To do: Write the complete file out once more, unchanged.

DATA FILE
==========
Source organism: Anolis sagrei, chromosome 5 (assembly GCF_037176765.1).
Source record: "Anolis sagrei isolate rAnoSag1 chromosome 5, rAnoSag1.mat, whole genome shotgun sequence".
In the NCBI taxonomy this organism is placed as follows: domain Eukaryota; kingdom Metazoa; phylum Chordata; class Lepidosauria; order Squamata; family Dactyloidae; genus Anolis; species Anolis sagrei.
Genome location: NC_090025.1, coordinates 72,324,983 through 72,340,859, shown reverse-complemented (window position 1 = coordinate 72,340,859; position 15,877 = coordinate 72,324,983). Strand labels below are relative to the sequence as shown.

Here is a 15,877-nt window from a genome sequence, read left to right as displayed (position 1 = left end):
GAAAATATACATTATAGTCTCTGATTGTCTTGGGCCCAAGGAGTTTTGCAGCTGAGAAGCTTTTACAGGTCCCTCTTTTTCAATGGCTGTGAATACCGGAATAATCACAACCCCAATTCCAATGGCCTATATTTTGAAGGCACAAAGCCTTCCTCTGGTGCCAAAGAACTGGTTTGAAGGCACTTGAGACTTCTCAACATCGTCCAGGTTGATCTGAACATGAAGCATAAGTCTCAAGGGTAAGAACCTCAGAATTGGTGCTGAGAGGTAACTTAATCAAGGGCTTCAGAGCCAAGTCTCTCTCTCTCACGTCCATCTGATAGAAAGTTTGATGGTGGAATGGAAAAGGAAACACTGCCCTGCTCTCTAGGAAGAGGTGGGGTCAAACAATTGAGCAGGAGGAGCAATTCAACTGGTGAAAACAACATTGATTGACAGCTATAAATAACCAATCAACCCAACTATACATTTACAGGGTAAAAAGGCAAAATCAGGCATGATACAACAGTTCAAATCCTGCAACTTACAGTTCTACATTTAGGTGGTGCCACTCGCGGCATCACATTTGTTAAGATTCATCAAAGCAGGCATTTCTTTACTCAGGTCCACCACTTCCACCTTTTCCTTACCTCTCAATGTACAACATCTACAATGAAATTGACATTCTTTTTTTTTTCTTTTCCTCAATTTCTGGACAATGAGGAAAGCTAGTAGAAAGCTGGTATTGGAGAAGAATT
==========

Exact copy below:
Source organism: Anolis sagrei, chromosome 5 (assembly GCF_037176765.1).
Source record: "Anolis sagrei isolate rAnoSag1 chromosome 5, rAnoSag1.mat, whole genome shotgun sequence".
In the NCBI taxonomy this organism is placed as follows: domain Eukaryota; kingdom Metazoa; phylum Chordata; class Lepidosauria; order Squamata; family Dactyloidae; genus Anolis; species Anolis sagrei.
Genome location: NC_090025.1, coordinates 72,324,983 through 72,340,859, shown reverse-complemented (window position 1 = coordinate 72,340,859; position 15,877 = coordinate 72,324,983). Strand labels below are relative to the sequence as shown.

Here is a 15,877-nt window from a genome sequence, read left to right as displayed (position 1 = left end):
GAAAATATACATTATAGTCTCTGATTGTCTTGGGCCCAAGGAGTTTTGCAGCTGAGAAGCTTTTACAGGTCCCTCTTTTTCAATGGCTGTGAATACCGGAATAATCACAACCCCAATTCCAATGGCCTATATTTTGAAGGCACAAAGCCTTCCTCTGGTGCCAAAGAACTGGTTTGAAGGCACTTGAGACTTCTCAACATCGTCCAGGTTGATCTGAACATGAAGCATAAGTCTCAAGGGTAAGAACCTCAGAATTGGTGCTGAGAGGTAACTTAATCAAGGGCTTCAGAGCCAAGTCTCTCTCTCTCACGTCCATCTGATAGAAAGTTTGATGGTGGAATGGAAAAGGAAACACTGCCCTGCTCTCTAGGAAGAGGTGGGGTCAAACAATTGAGCAGGAGGAGCAATTCAACTGGTGAAAACAACATTGATTGACAGCTATAAATAACCAATCAACCCAACTATACATTTACAGGGTAAAAAGGCAAAATCAGGCATGATACAACAGTTCAAATCCTGCAACTTACAGTTCTACATTTAGGTGGTGCCACTCGCGGCATCACATTTGTTAAGATTCATCAAAGCAGGCATTTCTTTACTCAGGTCCACCACTTCCACCTTTTCCTTACCTCTCAATGTACAACATCTACAATGAAATTGACATTCTTTTTTTTTTCTTTTCCTCAATTTCTGGACAATGAGGAAAGCTAGTAGAAAGCTGGTATTGGAGAAGAATT